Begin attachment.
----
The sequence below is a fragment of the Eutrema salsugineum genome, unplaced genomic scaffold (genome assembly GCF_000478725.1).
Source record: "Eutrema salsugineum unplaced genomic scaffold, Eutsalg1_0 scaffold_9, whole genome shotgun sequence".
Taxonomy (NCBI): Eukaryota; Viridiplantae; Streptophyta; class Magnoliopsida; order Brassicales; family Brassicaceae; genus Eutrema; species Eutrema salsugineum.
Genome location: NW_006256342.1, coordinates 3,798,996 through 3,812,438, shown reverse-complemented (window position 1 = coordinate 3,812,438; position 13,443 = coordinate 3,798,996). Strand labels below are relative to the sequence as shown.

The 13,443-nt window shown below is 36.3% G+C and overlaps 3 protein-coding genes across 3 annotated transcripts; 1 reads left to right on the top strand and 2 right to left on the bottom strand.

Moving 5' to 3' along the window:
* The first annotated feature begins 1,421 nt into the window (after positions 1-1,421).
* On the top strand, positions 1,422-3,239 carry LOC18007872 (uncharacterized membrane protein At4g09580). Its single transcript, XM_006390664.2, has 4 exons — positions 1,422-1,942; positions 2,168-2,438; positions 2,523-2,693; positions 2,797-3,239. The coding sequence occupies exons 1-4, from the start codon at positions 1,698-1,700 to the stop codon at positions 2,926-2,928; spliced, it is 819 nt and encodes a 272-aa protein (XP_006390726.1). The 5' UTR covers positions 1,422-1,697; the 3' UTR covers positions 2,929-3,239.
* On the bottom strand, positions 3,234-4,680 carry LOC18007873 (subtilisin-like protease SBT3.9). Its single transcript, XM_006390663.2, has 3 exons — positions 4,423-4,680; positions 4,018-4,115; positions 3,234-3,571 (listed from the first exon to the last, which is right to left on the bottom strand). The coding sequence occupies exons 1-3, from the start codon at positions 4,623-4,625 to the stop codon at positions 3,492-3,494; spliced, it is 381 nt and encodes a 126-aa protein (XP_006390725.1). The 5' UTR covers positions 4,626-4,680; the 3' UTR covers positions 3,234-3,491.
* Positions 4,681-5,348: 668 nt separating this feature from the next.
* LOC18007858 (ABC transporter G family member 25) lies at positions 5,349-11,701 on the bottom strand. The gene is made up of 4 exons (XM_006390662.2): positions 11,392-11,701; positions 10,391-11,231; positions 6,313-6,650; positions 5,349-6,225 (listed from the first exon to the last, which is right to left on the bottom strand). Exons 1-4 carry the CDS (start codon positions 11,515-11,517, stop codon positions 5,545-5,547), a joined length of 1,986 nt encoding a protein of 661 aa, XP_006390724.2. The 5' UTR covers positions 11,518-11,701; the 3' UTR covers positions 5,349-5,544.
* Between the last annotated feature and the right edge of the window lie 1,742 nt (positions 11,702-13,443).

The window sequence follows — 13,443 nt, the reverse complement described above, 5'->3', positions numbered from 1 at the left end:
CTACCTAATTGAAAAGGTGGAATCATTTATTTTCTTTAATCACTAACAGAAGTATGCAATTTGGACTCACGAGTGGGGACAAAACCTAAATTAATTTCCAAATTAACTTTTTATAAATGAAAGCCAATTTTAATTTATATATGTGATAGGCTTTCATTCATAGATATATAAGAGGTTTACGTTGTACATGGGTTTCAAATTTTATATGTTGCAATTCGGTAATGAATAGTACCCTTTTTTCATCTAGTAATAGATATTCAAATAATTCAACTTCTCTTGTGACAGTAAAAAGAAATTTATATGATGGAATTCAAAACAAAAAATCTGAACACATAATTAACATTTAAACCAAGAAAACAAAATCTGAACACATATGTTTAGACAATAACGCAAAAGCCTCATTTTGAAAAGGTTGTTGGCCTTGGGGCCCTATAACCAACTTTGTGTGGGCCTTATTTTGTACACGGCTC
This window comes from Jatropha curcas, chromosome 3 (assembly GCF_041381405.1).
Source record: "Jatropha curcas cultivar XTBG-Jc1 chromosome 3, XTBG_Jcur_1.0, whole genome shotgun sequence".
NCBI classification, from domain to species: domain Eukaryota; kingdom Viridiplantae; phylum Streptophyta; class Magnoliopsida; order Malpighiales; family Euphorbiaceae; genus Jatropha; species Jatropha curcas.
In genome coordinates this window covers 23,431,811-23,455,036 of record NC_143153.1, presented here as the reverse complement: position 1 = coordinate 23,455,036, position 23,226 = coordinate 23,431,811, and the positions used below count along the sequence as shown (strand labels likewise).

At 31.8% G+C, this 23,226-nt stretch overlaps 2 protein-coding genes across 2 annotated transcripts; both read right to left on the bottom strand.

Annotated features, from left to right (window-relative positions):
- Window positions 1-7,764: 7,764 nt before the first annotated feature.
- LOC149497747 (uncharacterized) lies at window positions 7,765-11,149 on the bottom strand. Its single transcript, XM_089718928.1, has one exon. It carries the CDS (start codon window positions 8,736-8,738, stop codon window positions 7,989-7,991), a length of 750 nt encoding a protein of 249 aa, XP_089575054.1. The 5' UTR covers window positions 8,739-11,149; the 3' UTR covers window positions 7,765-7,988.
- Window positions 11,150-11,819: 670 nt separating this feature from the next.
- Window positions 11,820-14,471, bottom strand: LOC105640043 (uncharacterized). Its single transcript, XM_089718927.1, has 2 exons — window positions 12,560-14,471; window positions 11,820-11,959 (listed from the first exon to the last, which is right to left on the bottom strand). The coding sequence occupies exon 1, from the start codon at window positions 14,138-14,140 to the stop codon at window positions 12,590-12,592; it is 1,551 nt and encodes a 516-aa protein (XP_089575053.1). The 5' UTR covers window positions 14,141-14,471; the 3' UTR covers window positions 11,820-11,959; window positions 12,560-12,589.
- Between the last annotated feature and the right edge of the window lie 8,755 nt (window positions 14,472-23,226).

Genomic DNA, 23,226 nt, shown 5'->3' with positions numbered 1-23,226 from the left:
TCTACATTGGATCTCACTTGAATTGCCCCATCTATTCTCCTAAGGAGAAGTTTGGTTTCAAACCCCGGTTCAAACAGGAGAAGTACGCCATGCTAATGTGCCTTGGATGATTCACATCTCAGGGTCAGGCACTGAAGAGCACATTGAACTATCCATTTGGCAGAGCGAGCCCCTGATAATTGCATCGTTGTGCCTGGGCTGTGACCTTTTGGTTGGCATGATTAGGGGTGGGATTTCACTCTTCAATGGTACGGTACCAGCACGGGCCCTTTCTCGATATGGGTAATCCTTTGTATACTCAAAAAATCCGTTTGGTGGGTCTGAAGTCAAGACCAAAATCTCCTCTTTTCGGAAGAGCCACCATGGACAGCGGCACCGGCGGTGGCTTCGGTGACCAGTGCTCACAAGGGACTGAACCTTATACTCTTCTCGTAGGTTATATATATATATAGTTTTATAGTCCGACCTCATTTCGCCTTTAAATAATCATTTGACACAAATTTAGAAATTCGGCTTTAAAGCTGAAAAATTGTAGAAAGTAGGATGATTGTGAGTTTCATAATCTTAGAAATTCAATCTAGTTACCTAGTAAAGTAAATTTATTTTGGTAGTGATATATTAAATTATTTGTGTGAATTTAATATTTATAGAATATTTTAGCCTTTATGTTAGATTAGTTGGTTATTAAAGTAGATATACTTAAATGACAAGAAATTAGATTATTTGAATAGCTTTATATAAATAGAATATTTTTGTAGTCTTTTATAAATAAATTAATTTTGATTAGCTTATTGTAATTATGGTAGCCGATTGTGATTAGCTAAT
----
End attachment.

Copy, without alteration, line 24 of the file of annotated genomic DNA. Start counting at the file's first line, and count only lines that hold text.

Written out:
- Window positions 11,820-14,471, bottom strand: LOC105640043 (uncharacterized). Its single transcript, XM_089718927.1, has 2 exons — window positions 12,560-14,471; window positions 11,820-11,959 (listed from the first exon to the last, which is right to left on the bottom strand). The coding sequence occupies exon 1, from the start codon at window positions 14,138-14,140 to the stop codon at window positions 12,590-12,592; it is 1,551 nt and encodes a 516-aa protein (XP_089575053.1). The 5' UTR covers window positions 14,141-14,471; the 3' UTR covers window positions 11,820-11,959; window positions 12,560-12,589.